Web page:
Computers, Materials & Continua

An Efficient Sound and Data Steganography Based Secure Authentication System

Debajit Datta1, Lalit Garg2,*, Kathiravan Srinivasan3, Atsushi Inoue4, G. Thippa Reddy3, M. Praveen Kumar Reddy3, K. Ramesh5 and Nidal Nasser6

1School of Computer Science and Engineering, Vellore Institute of Technology (VIT), Vellore, 632014, India
2Faculty of Information and Communication Technology, University of Malta, Msida, MSD2080, Malta
3School of Information Technology and Engineering, Vellore Institute of Technology (VIT), Vellore, 632014, India
4Department of Information Systems & Business Analytics, Eastern Washington University, Spokane, WA99202, USA
5Department of Computer Science, Karnataka State Akkamahadevi Women’s University, Vijayapura, India
6College of Engineering, Alfaisal University, Riyadh, 1153, Saudi Arabia
*Corresponding Author: Lalit Garg. Email: Lalit.garg@um.edu.mt
Received: 18 October 2020; Accepted: 07 November 2020

Abstract: The prodigious advancements in contemporary technologies have also brought in the situation of unprecedented cyber-attacks. Further, the pin-based security system is an inadequate mechanism for handling such a scenario. The reason is that hackers use multiple strategies for evading security systems and thereby gaining access to private data. This research proposes to deploy diverse approaches for authenticating and securing a connection amongst two devices/gadgets via sound, thereby disregarding the pins’ manual verification. Further, the results demonstrate that the proposed approaches outperform conventional pin-based authentication or QR authentication approaches. Firstly, a random signal is encrypted, and then it is transformed into a wave file, after which it gets transmitted in a short burst via the device’s speakers. Subsequently, the other device/gadget captures these audio bursts through its microphone and decrypts the audio signal for getting the essential data for pairing. Besides, this model requires two devices/gadgets with speakers and a microphone, and no extra hardware such as a camera, for reading the QR code is required. The first module is tested with real-time data and generates high scores for the widely accepted accuracy metrics, including precision, Recall, F1 score, entropy, and mutual information (MI). Additionally, this work also proposes a module helps in a secured transmission of sensitive data by encrypting it over images and other files. This steganographic module includes two-stage encryption with two different encryption algorithms to transmit data by embedding inside a file. Several encryption algorithms and their combinations are taken for this system to compare the resultant file size. Both these systems engender high accuracies and provide secure connectivity, leading to a sustainable communication ecosystem.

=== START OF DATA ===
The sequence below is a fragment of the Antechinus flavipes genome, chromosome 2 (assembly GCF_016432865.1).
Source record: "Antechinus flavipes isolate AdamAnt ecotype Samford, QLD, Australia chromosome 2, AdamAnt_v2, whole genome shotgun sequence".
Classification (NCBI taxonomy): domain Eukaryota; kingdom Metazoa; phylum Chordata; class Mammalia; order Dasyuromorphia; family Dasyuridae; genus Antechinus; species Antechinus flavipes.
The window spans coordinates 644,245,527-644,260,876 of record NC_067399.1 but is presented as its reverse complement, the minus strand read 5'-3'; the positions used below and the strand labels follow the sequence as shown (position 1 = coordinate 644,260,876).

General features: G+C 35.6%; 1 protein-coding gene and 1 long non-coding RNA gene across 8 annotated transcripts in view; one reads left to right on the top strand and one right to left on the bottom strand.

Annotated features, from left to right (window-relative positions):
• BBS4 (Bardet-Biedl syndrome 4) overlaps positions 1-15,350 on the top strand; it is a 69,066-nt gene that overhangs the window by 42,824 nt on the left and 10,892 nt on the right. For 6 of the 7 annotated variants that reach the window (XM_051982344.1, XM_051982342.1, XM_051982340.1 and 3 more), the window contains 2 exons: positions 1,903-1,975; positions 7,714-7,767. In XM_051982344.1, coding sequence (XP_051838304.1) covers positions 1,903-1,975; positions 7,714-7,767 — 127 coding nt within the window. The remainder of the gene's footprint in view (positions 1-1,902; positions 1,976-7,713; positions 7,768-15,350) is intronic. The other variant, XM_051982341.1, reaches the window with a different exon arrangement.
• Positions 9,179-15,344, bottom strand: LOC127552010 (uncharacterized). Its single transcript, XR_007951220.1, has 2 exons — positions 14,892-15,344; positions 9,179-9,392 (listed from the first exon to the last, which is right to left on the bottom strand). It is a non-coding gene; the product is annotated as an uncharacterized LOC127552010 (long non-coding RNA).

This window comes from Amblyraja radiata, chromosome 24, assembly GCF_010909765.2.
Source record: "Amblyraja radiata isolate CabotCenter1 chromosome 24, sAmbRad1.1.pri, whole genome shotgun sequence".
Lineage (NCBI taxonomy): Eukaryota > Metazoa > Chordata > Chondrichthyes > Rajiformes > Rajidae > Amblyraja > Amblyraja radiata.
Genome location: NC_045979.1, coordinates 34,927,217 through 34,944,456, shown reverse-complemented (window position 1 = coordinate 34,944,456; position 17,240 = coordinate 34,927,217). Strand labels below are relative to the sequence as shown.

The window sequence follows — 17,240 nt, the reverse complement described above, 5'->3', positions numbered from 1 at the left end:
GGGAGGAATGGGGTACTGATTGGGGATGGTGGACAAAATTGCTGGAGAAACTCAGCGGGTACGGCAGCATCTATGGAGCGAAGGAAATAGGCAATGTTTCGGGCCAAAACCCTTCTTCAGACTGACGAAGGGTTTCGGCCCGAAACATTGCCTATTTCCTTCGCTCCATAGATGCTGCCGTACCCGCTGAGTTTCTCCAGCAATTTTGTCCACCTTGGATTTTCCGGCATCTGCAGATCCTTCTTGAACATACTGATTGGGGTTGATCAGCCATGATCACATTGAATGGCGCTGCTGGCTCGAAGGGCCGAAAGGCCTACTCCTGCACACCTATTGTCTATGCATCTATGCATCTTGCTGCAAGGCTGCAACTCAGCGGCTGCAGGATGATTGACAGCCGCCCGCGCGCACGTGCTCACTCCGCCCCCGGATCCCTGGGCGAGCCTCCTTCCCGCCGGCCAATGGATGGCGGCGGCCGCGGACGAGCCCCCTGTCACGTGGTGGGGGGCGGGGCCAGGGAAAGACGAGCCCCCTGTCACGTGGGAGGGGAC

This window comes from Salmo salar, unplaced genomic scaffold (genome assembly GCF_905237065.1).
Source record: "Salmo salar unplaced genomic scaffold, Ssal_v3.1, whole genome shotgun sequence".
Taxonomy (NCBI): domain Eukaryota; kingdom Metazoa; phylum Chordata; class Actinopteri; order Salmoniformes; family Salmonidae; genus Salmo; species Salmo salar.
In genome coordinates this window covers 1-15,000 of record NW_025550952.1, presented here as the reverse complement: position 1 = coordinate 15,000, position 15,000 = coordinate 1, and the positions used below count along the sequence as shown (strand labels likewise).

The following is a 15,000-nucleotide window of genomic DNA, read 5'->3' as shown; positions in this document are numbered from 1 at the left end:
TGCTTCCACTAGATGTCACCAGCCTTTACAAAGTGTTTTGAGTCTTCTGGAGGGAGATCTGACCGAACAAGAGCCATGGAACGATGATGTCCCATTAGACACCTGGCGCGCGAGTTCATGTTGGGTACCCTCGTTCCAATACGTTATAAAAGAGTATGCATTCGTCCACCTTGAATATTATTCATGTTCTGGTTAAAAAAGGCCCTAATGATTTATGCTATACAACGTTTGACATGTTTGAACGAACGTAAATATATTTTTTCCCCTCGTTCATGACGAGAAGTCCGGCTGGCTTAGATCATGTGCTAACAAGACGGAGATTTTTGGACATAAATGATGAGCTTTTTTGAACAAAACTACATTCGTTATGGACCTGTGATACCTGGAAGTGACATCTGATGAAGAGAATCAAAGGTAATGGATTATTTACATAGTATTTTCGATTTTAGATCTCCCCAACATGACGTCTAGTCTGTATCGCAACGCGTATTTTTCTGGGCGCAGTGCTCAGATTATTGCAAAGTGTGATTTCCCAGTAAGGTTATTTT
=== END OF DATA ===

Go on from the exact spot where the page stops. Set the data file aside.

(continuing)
Keywords: Cyber-attacks; signals; privacy; security; organization; encryption; decryption; authentication; effective communication; steganography

1  Introduction

In this era of scientific and technological developments, the users are exposed to large amounts of audible information from various sources such as TV, radio, online media, and music at shopping centers [1,2]. Most people carry their smartphones to these places, which are also exposed to these sounds in the surroundings [3,4]. It is possible to add confidential information to these sound channels, and it is even more secured than the standard data encryption techniques for smaller distances. Over the years, the use of sound as communication channels for facilitating device-to-device communication has drastically increased. This practice has been portrayed as a cheap and easy to use alternative to traditional communications protocols such as Wi-Fi, Bluetooth, and Zigbee [5,6]. Since this technology is relatively new, it lacks several standardizations, protocols, implementations, and varying security levels, which means that as this technology will gain more momentum, there are likely to be several security questions raised and assurances sought. Advancements in technologies and the development of several security measures and protocols have not stopped cyberattacks, but rather the attackers’ end up coming with better-advanced processes for attacks on the systems [7]. The attacks are also performed on several Internet of Things (IoT) technologies and protocols like Radio Frequency Identification (RFID), Zigbee [6,8], Message Queuing Telemetry (MQTT), Advanced Messaging Queuing Protocol (AMQP) [9], and even IoT devices. The attackers also succeed in faking someone’s identity belonging to the network [10,11]. However, this work provides an alternative solution to securing communication over a network by using sound-based authentication. Sound waves of particular interest are the use of ultrasound (20 kHz+) or near-ultrasound (16 kHz–20 kHz), or even audible sounds (20 Hz–20 kHz) for device-to-device communications. The frequencies which belong to the ultrasound frequency range are outside the hearing range of most adults, and so ultrasound or near ultrasound can be used as a covert communications channel. Ultrasound has been used as an out-of-band channel for authentication of peers in wireless ad hoc networks [12,13]. Ultrasound can implicitly contribute to secure communication-based on inherent limitations in signal propagation and can be used by the peers to measure and verify their relative positions [1416].